The award-winning author of "Money Girl’s Smart Moves to Grow Rich," tells us what we need to know about the popular retirement savings account.
Connecticut and Maryland are the latest to pass bills creating their own investment tools
Allan Sloan, senior editor at large at Fortune magazine, explains why he thinks Obama's proposal to limit tax-free retirement savings is a bad idea.
My wife and I have taught in Alabama public schools for the past 2 years and have made (forced) contributions to the state retirement system in that time frame. Together, we've got around $8,000 invested in the state retirement system. Realizing the limited income prospects for career teachers, we both applied and were accepted to a top 25 law school on full-tuition scholarship. My question to you is this: For my retirement account, I have the option of either a) taking a lump-sum payment of the $8,000, minus 20 percent in federal income tax, or b) rolling it over into a 401(k), IRA, or similar long-term savings plan. Should I take the money and run, or should I start building a retirement nest egg while I'm financing the rest of my life with borrowed money? Alex, Montgomery, AL
My wife will soon lose her job after several years working in non-profit. I am confident in her ability to find another job, but in the meantime, we have been told that she will have to take money out of her 403(b), totaling about $45,000. What should we do with it? Roth IRA? Something I don't know about? James, Louisville, KY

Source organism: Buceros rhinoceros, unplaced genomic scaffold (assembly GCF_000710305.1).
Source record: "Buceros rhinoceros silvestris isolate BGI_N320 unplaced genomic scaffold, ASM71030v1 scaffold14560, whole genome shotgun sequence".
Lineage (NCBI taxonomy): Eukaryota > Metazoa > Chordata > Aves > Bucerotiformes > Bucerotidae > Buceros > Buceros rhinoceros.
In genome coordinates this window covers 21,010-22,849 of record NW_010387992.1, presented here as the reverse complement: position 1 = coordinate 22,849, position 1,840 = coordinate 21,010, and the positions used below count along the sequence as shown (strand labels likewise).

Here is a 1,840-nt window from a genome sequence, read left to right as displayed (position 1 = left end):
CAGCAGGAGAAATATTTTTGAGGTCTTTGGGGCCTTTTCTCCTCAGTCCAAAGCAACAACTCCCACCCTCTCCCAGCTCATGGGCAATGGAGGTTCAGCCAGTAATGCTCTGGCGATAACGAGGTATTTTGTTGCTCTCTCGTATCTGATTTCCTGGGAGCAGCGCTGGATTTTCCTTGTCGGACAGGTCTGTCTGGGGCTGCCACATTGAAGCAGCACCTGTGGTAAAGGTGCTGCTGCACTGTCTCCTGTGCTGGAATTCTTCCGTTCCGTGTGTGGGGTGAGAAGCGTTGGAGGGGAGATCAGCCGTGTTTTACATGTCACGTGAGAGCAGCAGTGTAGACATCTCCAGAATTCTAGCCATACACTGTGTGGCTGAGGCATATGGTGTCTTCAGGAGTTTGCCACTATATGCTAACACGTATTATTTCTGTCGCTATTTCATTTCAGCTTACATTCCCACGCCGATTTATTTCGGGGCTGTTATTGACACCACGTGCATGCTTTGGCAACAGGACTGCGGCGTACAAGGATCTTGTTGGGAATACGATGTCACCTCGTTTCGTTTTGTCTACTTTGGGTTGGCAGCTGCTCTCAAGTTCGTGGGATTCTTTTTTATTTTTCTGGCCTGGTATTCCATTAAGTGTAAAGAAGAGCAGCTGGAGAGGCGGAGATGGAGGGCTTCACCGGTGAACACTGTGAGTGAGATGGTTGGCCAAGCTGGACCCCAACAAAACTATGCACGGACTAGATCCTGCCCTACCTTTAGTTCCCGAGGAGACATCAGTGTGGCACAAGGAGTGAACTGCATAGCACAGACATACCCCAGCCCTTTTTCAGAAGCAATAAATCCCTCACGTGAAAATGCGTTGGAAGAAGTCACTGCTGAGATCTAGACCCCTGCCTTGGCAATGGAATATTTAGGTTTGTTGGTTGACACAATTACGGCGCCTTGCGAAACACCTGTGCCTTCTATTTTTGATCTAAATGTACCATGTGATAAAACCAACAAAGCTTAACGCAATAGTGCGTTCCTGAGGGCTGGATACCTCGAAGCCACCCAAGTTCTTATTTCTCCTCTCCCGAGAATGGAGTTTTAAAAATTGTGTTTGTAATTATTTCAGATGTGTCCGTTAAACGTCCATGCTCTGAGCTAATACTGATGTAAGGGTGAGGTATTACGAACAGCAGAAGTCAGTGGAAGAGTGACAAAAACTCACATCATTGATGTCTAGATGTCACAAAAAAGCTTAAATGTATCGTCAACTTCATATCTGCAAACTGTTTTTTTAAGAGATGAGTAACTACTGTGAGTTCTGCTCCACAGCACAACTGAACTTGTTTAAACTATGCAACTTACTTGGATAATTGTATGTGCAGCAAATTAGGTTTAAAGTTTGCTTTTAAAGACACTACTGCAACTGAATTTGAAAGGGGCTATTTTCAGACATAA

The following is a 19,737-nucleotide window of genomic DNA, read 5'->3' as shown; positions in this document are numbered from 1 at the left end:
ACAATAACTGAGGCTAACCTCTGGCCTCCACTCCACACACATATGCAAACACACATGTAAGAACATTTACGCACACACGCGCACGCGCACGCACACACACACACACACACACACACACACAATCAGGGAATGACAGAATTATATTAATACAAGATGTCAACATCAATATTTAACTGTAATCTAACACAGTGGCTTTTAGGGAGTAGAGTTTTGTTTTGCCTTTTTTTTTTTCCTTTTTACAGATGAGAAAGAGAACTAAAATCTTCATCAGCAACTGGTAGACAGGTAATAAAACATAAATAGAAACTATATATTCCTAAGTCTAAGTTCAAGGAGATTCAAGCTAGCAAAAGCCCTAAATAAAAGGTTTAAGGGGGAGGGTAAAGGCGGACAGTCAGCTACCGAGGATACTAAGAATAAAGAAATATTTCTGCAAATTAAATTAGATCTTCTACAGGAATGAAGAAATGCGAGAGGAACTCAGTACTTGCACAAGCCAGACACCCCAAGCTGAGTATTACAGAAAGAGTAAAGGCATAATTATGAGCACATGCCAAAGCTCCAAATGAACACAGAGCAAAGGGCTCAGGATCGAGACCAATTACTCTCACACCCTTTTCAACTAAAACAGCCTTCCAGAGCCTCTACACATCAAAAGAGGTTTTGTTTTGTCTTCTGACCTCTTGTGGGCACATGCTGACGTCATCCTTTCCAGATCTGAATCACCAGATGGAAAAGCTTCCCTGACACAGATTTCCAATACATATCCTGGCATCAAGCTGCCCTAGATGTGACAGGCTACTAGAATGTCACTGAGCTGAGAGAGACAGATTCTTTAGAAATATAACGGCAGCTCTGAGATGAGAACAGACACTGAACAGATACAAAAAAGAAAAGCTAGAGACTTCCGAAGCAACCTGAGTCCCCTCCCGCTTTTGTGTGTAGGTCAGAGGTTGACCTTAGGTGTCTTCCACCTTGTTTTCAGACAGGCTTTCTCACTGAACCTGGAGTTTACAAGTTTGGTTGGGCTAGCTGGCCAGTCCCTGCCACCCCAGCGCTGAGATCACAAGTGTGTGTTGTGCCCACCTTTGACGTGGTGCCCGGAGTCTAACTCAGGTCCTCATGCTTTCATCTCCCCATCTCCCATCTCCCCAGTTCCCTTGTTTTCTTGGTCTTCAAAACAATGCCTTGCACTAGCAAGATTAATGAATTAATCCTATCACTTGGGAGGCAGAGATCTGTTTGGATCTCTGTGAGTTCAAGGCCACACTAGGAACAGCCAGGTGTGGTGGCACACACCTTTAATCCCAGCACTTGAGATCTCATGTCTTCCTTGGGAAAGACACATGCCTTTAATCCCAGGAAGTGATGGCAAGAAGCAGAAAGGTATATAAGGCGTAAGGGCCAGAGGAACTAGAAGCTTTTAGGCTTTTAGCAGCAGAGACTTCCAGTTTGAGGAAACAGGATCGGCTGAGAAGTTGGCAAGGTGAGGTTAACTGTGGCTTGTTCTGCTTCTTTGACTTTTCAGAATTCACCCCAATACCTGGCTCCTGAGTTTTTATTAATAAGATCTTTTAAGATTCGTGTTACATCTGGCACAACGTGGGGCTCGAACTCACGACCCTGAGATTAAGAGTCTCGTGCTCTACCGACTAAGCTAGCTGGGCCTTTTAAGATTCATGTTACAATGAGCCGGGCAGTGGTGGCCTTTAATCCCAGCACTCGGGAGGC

My wife and I just retired last June. She just turned 60 and I will turn 59 soon. We own our home and cars, we have no credit card debt and our savings (not including retirement accounts) is almost $100,000. Our kids both finished college without accruing debt (thank you very much!). As I completed our taxes this spring, the amount owed is almost $2,400. If we open an IRA for $8,000, the amount owed drops to under $1,200. Does it make sense for us, at this point in our lives, to invest in the IRA for the tax savings? Part of me says it is a no-brainer; the other part says that investing in an IRA when you are already retired doesn't pass the common sense test. What do you think? Mike, Blue Earth, MN
I am ready to convert my 401(k) into an IRA. I am 61 years old and want to start taking annual distributions. The current balance in the 401(k) is $562,000 and I would like to withdraw 4 percent annually. Fidelity Investments is recommending a Guaranteed Annuity of $400,000 and the remaining in a managed portfolio fund (balanced). The annual fee for annuity is 1.90 percent of the balance and the managed portfolio 1 percent. These are the only fees. There is a 2 percent penalty if withdrawn within the first 5 years. Is this a good option, or should I keep the money in moderate conservative index funds? Emma, Las Cruces, NM